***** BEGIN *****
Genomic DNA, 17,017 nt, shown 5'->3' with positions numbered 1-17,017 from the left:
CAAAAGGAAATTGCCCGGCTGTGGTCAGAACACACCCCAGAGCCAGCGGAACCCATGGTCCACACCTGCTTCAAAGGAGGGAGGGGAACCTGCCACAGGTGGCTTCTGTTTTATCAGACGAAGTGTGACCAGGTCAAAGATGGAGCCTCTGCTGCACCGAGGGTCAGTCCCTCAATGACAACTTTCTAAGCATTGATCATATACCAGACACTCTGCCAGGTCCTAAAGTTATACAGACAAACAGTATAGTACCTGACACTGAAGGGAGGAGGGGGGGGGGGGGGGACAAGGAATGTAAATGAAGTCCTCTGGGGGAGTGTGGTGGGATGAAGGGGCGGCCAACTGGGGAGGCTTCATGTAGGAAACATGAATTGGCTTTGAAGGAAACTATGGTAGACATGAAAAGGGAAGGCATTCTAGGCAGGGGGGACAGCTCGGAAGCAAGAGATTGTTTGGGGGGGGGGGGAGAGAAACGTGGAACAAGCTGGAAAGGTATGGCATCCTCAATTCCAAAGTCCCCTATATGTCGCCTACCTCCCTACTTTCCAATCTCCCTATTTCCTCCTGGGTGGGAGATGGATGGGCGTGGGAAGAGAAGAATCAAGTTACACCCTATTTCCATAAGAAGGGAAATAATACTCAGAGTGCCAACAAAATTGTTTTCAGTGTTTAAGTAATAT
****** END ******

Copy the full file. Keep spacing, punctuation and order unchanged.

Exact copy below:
Genomic DNA, 17,017 nt, shown 5'->3' with positions numbered 1-17,017 from the left:
CAAAAGGAAATTGCCCGGCTGTGGTCAGAACACACCCCAGAGCCAGCGGAACCCATGGTCCACACCTGCTTCAAAGGAGGGAGGGGAACCTGCCACAGGTGGCTTCTGTTTTATCAGACGAAGTGTGACCAGGTCAAAGATGGAGCCTCTGCTGCACCGAGGGTCAGTCCCTCAATGACAACTTTCTAAGCATTGATCATATACCAGACACTCTGCCAGGTCCTAAAGTTATACAGACAAACAGTATAGTACCTGACACTGAAGGGAGGAGGGGGGGGGGGGGGGACAAGGAATGTAAATGAAGTCCTCTGGGGGAGTGTGGTGGGATGAAGGGGCGGCCAACTGGGGAGGCTTCATGTAGGAAACATGAATTGGCTTTGAAGGAAACTATGGTAGACATGAAAAGGGAAGGCATTCTAGGCAGGGGGGACAGCTCGGAAGCAAGAGATTGTTTGGGGGGGGGGGGAGAGAAACGTGGAACAAGCTGGAAAGGTATGGCATCCTCAATTCCAAAGTCCCCTATATGTCGCCTACCTCCCTACTTTCCAATCTCCCTATTTCCTCCTGGGTGGGAGATGGATGGGCGTGGGAAGAGAAGAATCAAGTTACACCCTATTTCCATAAGAAGGGAAATAATACTCAGAGTGCCAACAAAATTGTTTTCAGTGTTTAAGTAATAT